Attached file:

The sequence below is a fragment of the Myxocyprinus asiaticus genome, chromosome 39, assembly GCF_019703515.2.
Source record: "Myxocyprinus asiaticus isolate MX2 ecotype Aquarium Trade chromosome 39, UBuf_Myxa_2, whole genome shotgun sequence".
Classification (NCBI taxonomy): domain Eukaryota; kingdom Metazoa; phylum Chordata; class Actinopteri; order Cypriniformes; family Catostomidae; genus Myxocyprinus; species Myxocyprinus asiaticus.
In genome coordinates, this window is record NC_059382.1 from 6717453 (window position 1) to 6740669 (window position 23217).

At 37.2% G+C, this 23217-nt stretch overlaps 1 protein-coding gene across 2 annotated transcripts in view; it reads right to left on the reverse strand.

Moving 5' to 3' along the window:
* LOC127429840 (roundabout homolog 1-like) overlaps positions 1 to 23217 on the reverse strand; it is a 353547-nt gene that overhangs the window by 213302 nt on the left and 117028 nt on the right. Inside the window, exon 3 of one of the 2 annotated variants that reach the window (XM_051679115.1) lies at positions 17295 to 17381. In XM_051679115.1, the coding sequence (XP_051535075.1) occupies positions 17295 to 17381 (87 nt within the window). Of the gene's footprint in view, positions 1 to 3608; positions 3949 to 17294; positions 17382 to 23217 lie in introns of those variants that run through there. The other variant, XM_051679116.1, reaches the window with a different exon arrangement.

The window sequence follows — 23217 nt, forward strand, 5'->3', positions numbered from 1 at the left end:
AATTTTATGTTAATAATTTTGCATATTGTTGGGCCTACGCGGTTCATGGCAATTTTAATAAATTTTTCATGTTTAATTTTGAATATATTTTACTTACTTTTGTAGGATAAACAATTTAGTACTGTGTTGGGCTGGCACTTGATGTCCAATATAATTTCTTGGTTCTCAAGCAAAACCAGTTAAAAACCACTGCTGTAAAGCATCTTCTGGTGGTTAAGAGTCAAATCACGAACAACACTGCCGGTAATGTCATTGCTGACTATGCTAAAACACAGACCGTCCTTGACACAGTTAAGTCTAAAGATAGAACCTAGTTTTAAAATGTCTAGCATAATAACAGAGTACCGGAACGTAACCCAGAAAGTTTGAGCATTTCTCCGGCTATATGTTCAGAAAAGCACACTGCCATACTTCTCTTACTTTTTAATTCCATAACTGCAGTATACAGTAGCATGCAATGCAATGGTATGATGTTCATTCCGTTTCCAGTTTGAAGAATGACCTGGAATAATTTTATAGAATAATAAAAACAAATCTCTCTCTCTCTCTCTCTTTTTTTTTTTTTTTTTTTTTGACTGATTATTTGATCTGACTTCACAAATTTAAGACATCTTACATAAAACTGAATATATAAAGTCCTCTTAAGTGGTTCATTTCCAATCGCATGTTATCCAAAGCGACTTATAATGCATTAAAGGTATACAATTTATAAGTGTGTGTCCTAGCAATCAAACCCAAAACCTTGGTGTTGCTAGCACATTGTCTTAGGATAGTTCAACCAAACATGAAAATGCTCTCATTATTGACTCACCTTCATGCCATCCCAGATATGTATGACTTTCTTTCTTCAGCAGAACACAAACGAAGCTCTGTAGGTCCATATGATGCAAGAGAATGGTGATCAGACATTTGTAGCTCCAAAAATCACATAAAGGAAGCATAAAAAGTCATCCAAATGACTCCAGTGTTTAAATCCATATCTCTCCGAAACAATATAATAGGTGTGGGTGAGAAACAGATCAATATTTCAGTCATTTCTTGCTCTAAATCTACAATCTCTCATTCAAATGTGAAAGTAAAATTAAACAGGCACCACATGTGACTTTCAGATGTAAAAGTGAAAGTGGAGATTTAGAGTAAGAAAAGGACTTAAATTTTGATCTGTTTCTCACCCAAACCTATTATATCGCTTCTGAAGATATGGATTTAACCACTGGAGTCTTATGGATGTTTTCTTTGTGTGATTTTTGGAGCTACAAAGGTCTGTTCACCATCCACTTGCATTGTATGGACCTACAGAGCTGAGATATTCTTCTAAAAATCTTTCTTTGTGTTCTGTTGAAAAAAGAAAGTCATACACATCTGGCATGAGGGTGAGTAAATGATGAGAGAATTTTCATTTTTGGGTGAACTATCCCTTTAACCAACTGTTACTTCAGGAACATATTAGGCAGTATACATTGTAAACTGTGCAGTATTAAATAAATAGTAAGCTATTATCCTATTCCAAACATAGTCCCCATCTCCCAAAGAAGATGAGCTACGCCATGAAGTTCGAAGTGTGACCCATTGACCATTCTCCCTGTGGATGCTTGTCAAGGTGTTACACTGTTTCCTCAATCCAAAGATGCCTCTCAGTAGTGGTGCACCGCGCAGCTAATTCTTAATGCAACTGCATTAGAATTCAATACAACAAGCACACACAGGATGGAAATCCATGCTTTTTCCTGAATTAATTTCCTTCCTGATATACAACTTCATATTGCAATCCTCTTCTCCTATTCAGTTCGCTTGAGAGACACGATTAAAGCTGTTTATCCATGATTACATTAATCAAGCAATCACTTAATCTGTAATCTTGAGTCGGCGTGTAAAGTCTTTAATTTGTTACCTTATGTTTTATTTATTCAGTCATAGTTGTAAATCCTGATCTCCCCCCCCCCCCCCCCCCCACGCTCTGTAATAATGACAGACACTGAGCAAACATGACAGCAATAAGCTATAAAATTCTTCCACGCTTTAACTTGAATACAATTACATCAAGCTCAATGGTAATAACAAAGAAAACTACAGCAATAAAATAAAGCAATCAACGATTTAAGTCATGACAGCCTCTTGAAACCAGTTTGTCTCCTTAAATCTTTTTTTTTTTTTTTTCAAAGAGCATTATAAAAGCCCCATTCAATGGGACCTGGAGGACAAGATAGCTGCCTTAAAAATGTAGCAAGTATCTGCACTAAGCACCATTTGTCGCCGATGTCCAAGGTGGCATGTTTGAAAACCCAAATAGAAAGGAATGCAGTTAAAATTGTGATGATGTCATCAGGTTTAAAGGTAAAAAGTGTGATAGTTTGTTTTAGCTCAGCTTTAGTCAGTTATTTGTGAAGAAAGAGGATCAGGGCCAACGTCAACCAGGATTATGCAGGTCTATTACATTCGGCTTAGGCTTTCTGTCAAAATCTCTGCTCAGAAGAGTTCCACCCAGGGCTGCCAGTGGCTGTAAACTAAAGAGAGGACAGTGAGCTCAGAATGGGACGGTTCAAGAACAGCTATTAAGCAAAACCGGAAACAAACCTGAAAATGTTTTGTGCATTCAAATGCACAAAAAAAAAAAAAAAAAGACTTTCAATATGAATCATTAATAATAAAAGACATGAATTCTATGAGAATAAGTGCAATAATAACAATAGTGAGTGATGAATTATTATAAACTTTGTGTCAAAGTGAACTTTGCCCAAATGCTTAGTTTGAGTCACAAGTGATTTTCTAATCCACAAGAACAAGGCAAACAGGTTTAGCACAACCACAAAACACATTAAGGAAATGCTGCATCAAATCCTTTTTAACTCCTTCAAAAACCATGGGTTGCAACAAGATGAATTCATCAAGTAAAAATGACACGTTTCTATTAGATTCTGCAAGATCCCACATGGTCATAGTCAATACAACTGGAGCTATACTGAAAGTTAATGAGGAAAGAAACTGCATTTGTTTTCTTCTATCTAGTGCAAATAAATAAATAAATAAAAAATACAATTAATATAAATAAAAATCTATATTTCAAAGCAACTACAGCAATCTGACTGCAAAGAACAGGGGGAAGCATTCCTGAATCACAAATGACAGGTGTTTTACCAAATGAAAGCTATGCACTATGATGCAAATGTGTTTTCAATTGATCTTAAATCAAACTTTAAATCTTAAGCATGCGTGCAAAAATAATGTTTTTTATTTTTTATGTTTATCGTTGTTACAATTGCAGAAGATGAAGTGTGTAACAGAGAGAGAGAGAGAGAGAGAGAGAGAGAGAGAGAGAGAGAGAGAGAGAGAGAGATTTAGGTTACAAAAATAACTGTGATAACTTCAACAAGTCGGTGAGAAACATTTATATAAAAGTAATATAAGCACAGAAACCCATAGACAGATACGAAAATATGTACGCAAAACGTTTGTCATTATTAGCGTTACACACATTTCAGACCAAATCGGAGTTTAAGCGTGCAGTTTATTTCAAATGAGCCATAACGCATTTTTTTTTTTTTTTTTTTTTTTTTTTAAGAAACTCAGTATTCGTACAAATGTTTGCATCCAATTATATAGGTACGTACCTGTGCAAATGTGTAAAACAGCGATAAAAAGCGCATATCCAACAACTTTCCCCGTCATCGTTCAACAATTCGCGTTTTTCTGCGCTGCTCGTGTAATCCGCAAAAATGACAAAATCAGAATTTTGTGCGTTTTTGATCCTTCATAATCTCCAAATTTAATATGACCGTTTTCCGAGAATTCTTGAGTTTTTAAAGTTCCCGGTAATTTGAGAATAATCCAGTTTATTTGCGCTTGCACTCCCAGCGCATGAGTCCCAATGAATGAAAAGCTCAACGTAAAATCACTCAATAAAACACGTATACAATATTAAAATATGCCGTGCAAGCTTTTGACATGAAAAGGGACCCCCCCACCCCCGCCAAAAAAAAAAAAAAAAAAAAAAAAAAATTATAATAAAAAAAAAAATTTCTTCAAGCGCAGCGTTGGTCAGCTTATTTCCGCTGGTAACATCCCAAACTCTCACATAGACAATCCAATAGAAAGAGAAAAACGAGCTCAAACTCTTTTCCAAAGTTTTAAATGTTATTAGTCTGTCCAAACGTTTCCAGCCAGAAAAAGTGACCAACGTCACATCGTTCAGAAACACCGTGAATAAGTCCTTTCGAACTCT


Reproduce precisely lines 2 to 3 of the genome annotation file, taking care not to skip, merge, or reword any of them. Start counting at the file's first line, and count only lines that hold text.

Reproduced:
Source record: "Myxocyprinus asiaticus isolate MX2 ecotype Aquarium Trade chromosome 39, UBuf_Myxa_2, whole genome shotgun sequence".
Classification (NCBI taxonomy): domain Eukaryota; kingdom Metazoa; phylum Chordata; class Actinopteri; order Cypriniformes; family Catostomidae; genus Myxocyprinus; species Myxocyprinus asiaticus.